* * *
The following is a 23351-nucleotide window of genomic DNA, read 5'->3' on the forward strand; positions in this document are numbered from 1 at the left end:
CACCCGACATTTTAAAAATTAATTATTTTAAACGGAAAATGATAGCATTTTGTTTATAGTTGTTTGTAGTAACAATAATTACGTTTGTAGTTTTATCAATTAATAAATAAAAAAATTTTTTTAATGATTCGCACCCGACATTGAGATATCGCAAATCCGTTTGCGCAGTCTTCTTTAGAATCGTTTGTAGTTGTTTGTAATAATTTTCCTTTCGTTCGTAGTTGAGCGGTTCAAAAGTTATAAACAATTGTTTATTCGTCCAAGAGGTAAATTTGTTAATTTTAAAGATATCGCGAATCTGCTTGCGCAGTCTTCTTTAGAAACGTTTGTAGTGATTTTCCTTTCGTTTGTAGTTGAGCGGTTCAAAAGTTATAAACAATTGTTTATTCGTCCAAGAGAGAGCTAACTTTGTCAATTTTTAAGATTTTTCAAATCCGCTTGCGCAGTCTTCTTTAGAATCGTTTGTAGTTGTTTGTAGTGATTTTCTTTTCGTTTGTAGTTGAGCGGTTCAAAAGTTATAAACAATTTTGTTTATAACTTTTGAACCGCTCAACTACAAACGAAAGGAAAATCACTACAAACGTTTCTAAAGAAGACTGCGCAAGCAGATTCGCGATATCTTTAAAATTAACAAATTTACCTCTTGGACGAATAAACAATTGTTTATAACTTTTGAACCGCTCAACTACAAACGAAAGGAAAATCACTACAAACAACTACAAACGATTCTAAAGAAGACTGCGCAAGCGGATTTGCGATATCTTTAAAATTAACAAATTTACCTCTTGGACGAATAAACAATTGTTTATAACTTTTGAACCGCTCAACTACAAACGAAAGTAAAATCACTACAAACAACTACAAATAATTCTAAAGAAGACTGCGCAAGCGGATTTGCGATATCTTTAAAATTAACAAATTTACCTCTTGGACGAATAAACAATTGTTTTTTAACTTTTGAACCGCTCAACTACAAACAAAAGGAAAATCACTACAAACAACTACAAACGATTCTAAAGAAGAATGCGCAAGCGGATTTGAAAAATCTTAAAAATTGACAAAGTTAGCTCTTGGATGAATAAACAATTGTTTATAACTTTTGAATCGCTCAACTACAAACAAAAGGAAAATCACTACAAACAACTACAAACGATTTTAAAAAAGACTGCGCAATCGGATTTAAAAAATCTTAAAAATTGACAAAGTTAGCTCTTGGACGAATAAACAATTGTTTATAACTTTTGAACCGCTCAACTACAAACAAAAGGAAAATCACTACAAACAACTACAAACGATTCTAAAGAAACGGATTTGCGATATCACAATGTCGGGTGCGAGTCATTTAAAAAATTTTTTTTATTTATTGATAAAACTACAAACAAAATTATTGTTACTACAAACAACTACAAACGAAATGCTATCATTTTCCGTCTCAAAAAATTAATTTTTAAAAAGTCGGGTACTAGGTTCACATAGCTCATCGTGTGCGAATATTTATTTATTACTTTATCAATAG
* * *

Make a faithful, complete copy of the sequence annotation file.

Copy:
The following is a 23351-nucleotide window of genomic DNA, read 5'->3' on the forward strand; positions in this document are numbered from 1 at the left end:
CACCCGACATTTTAAAAATTAATTATTTTAAACGGAAAATGATAGCATTTTGTTTATAGTTGTTTGTAGTAACAATAATTACGTTTGTAGTTTTATCAATTAATAAATAAAAAAATTTTTTTAATGATTCGCACCCGACATTGAGATATCGCAAATCCGTTTGCGCAGTCTTCTTTAGAATCGTTTGTAGTTGTTTGTAATAATTTTCCTTTCGTTCGTAGTTGAGCGGTTCAAAAGTTATAAACAATTGTTTATTCGTCCAAGAGGTAAATTTGTTAATTTTAAAGATATCGCGAATCTGCTTGCGCAGTCTTCTTTAGAAACGTTTGTAGTGATTTTCCTTTCGTTTGTAGTTGAGCGGTTCAAAAGTTATAAACAATTGTTTATTCGTCCAAGAGAGAGCTAACTTTGTCAATTTTTAAGATTTTTCAAATCCGCTTGCGCAGTCTTCTTTAGAATCGTTTGTAGTTGTTTGTAGTGATTTTCTTTTCGTTTGTAGTTGAGCGGTTCAAAAGTTATAAACAATTTTGTTTATAACTTTTGAACCGCTCAACTACAAACGAAAGGAAAATCACTACAAACGTTTCTAAAGAAGACTGCGCAAGCAGATTCGCGATATCTTTAAAATTAACAAATTTACCTCTTGGACGAATAAACAATTGTTTATAACTTTTGAACCGCTCAACTACAAACGAAAGGAAAATCACTACAAACAACTACAAACGATTCTAAAGAAGACTGCGCAAGCGGATTTGCGATATCTTTAAAATTAACAAATTTACCTCTTGGACGAATAAACAATTGTTTATAACTTTTGAACCGCTCAACTACAAACGAAAGTAAAATCACTACAAACAACTACAAATAATTCTAAAGAAGACTGCGCAAGCGGATTTGCGATATCTTTAAAATTAACAAATTTACCTCTTGGACGAATAAACAATTGTTTTTTAACTTTTGAACCGCTCAACTACAAACAAAAGGAAAATCACTACAAACAACTACAAACGATTCTAAAGAAGAATGCGCAAGCGGATTTGAAAAATCTTAAAAATTGACAAAGTTAGCTCTTGGATGAATAAACAATTGTTTATAACTTTTGAATCGCTCAACTACAAACAAAAGGAAAATCACTACAAACAACTACAAACGATTTTAAAAAAGACTGCGCAATCGGATTTAAAAAATCTTAAAAATTGACAAAGTTAGCTCTTGGACGAATAAACAATTGTTTATAACTTTTGAACCGCTCAACTACAAACAAAAGGAAAATCACTACAAACAACTACAAACGATTCTAAAGAAACGGATTTGCGATATCACAATGTCGGGTGCGAGTCATTTAAAAAATTTTTTTTATTTATTGATAAAACTACAAACAAAATTATTGTTACTACAAACAACTACAAACGAAATGCTATCATTTTCCGTCTCAAAAAATTAATTTTTAAAAAGTCGGGTACTAGGTTCACATAGCTCATCGTGTGCGAATATTTATTTATTACTTTATCAATAG